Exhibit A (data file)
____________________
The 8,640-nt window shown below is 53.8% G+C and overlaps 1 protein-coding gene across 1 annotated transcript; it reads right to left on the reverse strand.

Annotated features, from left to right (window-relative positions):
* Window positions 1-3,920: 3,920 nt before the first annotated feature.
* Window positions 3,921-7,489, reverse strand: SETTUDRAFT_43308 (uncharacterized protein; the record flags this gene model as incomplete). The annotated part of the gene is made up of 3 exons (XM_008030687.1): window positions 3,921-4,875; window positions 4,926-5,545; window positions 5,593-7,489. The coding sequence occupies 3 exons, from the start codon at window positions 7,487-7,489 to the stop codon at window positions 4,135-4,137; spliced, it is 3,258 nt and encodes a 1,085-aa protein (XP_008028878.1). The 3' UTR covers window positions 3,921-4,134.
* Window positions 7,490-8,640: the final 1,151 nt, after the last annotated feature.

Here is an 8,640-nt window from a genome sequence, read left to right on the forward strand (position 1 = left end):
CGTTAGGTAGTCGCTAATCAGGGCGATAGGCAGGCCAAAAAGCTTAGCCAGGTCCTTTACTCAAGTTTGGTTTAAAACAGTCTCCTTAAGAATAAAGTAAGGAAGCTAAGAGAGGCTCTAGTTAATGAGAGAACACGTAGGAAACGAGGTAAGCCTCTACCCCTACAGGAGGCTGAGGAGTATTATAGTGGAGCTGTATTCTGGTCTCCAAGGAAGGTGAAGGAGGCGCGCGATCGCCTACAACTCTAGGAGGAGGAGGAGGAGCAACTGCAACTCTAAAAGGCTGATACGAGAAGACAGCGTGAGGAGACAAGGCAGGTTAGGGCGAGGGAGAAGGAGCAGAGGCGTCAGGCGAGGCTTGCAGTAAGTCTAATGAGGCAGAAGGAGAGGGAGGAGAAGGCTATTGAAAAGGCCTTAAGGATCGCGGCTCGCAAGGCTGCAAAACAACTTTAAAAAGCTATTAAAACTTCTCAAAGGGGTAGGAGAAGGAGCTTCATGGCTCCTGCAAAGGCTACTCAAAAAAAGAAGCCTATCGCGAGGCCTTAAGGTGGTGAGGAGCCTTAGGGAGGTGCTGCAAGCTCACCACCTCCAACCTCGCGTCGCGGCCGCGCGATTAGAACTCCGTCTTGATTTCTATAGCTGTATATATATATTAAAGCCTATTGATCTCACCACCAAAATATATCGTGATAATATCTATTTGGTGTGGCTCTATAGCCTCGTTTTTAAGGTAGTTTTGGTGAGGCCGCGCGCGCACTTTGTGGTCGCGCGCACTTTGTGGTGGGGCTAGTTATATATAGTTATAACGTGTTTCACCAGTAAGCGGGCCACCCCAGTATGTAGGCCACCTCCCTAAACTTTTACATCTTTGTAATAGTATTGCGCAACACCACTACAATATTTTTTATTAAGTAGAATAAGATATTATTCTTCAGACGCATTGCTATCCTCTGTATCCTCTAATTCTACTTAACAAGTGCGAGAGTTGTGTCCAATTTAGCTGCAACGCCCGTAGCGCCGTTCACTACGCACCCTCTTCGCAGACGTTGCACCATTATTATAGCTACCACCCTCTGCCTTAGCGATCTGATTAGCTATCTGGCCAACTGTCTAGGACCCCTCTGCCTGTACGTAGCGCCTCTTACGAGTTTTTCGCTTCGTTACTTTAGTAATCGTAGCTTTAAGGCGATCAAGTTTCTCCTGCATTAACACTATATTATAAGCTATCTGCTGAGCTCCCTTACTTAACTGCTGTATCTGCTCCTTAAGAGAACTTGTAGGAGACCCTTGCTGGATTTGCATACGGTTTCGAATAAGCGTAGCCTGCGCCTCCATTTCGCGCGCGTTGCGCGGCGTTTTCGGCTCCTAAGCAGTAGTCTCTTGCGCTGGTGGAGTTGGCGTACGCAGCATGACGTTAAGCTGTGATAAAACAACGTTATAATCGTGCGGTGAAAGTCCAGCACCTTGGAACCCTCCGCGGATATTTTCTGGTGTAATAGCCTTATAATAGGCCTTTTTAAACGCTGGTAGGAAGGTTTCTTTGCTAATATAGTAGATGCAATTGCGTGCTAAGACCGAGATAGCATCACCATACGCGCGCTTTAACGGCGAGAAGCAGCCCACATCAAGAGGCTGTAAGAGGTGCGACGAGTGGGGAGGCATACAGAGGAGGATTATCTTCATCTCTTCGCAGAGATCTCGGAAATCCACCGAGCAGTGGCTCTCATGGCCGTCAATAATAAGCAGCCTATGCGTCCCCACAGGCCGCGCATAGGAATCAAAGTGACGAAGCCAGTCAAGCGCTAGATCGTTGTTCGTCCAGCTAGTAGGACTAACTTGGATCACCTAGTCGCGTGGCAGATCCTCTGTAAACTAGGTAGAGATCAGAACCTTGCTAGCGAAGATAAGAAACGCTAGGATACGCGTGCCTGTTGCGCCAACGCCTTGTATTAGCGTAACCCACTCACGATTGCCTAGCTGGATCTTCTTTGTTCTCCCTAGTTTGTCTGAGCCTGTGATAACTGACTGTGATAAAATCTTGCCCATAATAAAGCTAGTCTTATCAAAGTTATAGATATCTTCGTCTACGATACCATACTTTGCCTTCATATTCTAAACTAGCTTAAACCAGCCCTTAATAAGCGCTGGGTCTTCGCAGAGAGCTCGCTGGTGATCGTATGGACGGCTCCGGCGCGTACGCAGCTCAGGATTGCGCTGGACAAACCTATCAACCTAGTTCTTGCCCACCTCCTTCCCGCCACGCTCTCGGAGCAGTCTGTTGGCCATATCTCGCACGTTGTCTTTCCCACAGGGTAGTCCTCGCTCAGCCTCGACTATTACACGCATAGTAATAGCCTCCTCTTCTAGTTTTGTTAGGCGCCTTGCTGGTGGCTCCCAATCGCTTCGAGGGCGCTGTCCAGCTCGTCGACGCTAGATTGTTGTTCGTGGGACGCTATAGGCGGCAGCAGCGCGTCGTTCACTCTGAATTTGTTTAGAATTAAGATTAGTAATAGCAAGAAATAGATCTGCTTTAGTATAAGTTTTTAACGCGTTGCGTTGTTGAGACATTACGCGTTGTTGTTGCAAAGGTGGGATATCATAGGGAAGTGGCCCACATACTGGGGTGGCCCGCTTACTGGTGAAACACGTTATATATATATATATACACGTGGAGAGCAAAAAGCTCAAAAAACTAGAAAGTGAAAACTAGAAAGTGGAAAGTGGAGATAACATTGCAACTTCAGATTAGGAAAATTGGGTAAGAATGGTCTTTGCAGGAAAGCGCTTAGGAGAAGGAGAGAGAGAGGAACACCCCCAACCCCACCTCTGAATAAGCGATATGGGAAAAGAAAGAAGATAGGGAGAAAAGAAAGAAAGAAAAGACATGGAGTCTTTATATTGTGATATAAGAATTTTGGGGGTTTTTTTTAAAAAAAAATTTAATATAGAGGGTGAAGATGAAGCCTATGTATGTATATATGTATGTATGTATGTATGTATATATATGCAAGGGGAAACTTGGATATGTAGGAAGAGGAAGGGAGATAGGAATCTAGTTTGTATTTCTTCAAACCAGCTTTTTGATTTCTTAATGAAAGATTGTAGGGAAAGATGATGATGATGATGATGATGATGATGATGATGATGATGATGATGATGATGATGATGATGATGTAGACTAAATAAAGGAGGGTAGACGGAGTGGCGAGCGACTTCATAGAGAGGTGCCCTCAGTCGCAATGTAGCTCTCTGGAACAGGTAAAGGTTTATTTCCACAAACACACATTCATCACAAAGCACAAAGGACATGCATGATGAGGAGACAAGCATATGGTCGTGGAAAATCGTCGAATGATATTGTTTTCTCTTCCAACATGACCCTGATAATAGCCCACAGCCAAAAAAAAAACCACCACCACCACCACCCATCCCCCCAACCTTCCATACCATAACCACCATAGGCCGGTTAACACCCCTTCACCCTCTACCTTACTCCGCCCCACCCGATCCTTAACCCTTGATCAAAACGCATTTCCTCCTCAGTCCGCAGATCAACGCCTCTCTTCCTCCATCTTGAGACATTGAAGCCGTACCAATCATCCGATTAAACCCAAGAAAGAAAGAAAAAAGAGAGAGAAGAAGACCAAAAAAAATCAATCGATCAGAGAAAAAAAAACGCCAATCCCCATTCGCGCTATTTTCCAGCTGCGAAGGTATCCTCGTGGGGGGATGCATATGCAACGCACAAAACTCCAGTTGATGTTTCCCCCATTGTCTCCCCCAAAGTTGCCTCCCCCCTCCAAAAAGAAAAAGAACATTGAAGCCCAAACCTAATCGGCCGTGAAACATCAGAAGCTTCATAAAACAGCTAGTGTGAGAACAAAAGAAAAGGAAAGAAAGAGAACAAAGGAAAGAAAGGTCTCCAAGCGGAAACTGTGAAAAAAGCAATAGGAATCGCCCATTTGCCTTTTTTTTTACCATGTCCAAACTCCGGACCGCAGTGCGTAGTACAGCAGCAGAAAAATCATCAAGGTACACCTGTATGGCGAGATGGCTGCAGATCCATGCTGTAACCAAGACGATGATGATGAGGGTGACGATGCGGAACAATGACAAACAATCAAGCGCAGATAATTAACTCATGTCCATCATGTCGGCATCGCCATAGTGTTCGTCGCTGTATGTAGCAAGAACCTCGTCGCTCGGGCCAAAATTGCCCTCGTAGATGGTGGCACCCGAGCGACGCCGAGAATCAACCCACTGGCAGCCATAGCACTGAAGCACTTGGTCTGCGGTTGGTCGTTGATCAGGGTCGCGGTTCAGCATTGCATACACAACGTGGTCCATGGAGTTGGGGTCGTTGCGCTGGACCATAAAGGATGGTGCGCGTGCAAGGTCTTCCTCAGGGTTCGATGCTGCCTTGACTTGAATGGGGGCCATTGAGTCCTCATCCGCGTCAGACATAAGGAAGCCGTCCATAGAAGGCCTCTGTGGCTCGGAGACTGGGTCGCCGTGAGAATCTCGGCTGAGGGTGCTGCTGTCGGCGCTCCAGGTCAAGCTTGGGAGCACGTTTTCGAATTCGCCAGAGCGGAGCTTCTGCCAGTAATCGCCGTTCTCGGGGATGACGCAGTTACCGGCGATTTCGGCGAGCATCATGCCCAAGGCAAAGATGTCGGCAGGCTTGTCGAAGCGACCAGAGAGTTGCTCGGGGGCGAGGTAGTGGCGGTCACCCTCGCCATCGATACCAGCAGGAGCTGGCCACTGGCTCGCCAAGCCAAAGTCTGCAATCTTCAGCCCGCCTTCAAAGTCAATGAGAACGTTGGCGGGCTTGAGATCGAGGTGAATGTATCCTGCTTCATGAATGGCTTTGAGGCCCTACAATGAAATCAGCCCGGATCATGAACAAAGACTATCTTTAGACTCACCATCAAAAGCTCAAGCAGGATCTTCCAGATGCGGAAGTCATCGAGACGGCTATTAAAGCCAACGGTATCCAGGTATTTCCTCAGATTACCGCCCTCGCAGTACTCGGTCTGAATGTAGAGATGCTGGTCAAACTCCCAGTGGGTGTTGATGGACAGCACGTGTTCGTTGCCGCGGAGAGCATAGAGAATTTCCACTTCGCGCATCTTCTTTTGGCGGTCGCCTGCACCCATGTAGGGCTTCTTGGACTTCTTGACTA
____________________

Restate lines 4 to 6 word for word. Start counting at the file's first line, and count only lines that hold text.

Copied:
* Window positions 3,921-7,489, reverse strand: SETTUDRAFT_43308 (uncharacterized protein; the record flags this gene model as incomplete). The annotated part of the gene is made up of 3 exons (XM_008030687.1): window positions 3,921-4,875; window positions 4,926-5,545; window positions 5,593-7,489. The coding sequence occupies 3 exons, from the start codon at window positions 7,487-7,489 to the stop codon at window positions 4,135-4,137; spliced, it is 3,258 nt and encodes a 1,085-aa protein (XP_008028878.1). The 3' UTR covers window positions 3,921-4,134.
* Window positions 7,490-8,640: the final 1,151 nt, after the last annotated feature.

Here is an 8,640-nt window from a genome sequence, read left to right on the forward strand (position 1 = left end):